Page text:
March 2021 Arctic Ice Persists

March Arctic ice 2007 to 2021

Previous posts showed 2021 Arctic Ice fell short of breaking the 15M km2 ceiling mid March due to a February Polar Vortex disruption.  As we shall see below, another smaller PV disruption is now occurring accelerating the normal spring melting season.  The graph above shows that the March monthly average has varied little since 2007, typically around the SII average of 14.7 M km2.  Of course there are regional differences as described later on.

Dr. Judah Cohen at AER provides an image of how this latest PV disruption appears:

gfs_animation_010hpa_20210322_20210407

The High pressure areas were forecasted to warm over the Pacific Arctic basins, and extending over to the European side, while the cold Low area is presently extending down into North America, bringing some snow on April 1 in Montreal (no joke).  The effect on Arctic Ice is shown in the animation below:

ArcticMarch2021 080 to 090

Over the last 10 days, Okhotsk upper left lost 180k km2 whiile Bering lower left lost half that with a slight recovery yesterday.  Barents Sea upper right lost 145k km2 over the same period.  The effect on NH total ice extents is presented in the graph below.

Arctic2021090

The graph above shows ice extent through March comparing 2020 MASIE reports with the 14-year average, other recent years and with SII.  After drawing close to average by day 80, 2021 ice extents dropped sharply and at March end matched both 2020 and 2007.  Despite losses from this PV event, the 2020 March monthly average ended up comparable to other years, as seen in the chart at the top.  In fact, the SII dataset of monthly gains and losses shows March 2020 gained slightly over end of February, compared to an average 200k km2 loss for the average March.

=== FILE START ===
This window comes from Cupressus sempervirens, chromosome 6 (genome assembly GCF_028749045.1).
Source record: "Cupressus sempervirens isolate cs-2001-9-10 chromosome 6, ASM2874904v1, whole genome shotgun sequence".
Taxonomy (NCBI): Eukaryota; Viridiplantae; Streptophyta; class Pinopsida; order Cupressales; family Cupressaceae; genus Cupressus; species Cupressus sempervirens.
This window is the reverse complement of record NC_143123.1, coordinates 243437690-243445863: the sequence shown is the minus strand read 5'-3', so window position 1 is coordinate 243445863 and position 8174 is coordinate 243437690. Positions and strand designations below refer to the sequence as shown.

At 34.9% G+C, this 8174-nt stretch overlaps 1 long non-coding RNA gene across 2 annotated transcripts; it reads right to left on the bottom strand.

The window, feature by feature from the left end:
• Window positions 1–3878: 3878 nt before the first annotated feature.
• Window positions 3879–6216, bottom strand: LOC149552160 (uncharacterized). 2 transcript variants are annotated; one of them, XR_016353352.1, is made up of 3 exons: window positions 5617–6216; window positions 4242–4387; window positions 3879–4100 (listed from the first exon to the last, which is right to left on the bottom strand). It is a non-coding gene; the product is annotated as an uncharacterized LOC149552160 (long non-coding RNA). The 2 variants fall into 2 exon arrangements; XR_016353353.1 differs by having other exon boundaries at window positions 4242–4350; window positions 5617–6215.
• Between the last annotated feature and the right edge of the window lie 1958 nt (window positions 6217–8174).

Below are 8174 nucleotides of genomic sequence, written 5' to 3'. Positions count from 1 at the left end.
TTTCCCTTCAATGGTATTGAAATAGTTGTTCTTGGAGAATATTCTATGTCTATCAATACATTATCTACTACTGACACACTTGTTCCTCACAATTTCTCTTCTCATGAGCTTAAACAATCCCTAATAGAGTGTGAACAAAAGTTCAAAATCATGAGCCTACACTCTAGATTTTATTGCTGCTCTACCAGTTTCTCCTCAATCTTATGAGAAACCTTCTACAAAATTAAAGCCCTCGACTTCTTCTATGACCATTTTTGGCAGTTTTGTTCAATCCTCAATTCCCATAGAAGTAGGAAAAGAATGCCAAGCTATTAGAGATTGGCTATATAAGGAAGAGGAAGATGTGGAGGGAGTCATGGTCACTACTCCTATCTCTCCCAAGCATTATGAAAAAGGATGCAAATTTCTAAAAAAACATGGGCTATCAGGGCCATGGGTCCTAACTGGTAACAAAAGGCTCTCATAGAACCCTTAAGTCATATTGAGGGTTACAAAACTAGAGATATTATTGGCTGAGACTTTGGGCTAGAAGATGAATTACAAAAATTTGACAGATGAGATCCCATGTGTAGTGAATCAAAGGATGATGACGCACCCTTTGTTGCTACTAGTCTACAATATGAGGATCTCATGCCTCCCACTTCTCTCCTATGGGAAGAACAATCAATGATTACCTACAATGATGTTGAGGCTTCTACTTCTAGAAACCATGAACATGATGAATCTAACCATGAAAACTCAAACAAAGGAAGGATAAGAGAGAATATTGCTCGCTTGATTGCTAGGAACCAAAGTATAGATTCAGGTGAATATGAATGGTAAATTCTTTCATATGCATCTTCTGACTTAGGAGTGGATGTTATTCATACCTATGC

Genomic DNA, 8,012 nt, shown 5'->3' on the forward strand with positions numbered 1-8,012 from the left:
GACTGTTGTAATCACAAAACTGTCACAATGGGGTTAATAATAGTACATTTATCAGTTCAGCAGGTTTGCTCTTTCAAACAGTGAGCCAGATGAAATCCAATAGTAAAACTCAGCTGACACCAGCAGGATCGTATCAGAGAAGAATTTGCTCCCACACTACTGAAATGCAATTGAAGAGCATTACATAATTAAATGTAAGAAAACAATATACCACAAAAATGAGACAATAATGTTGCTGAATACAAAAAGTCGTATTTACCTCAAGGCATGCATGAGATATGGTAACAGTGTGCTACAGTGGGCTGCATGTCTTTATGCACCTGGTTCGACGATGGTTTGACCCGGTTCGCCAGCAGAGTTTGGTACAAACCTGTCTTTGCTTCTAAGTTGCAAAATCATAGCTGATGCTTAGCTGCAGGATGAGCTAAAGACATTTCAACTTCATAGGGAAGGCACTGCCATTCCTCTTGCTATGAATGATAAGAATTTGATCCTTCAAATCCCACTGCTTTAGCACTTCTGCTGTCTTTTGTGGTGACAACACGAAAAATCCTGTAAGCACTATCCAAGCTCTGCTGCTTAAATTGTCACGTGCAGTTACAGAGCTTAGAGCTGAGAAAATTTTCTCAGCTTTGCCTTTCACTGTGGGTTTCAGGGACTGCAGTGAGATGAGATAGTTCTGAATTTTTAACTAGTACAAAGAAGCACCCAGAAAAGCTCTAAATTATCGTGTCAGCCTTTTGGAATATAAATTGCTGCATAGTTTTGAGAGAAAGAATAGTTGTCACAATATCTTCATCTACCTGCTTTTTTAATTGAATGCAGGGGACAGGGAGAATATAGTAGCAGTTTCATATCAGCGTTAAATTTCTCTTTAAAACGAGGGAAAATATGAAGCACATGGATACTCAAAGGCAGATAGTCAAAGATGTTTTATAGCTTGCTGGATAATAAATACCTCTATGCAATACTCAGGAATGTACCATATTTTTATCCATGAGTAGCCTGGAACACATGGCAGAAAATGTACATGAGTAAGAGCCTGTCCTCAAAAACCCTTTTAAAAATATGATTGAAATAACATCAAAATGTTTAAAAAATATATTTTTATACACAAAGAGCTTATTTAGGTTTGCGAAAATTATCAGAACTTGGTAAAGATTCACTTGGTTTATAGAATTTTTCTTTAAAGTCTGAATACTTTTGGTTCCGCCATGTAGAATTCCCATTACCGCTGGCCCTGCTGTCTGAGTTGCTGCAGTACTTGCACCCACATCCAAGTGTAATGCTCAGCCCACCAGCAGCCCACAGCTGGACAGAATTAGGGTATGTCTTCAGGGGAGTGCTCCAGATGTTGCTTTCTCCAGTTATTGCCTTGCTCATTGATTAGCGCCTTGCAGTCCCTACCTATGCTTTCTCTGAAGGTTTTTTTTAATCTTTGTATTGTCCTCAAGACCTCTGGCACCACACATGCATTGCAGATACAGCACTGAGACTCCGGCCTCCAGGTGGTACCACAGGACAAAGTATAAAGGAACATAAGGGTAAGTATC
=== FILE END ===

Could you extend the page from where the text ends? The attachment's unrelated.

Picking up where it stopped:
The table below shows the distribution of sea ice across the Arctic regions.

Region 2021090 Day 090 Average 2021-Ave. 2007090 2021-2007
 (0) Northern_Hemisphere 14266634 14692014  -425380  14222916 43718 
 (1) Beaufort_Sea 1070689 1070177  512  1069711 978 
 (2) Chukchi_Sea 966006 964100  1907  966006
 (3) East_Siberian_Sea 1087137 1086134  1003  1074908 12229 
 (4) Laptev_Sea 897827 896838  989  884340 13487 
 (5) Kara_Sea 935023 916581  18442  892157 42866 
 (6) Barents_Sea 602392 649566  -47174  441970 160422 
 (7) Greenland_Sea 620574 658050  -37476  686312 -65739 
 (8) Baffin_Bay_Gulf_of_St._Lawrence 1243739 1438412  -194673  1217467 26272 
 (9) Canadian_Archipelago 854597 852959  1638  850127 4470 
 (10) Hudson_Bay 1260903 1254727  6176  1229995 30908 
 (11) Central_Arctic 3192844 3234463  -41619  3242237 -49393 
 (12) Bering_Sea 549939 736829  -186890  814788 -264849 
 (13) Baltic_Sea 33543 60874.18571 -27331  45897 -12354 
 (14) Sea_of_Okhotsk 942085 861234  80850  794657 147428 

Overall NH extent March 31 was below average by 425k km2, or 3%.  The bulk of the deficit is seen in Bering and Baffin, along with Barents Sea.  Okhotsk remains above average in spite of recent losses.  The onset of spring melt is as usual in most regions.

via Science Matters

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April 1, 2021 at 11:59AM

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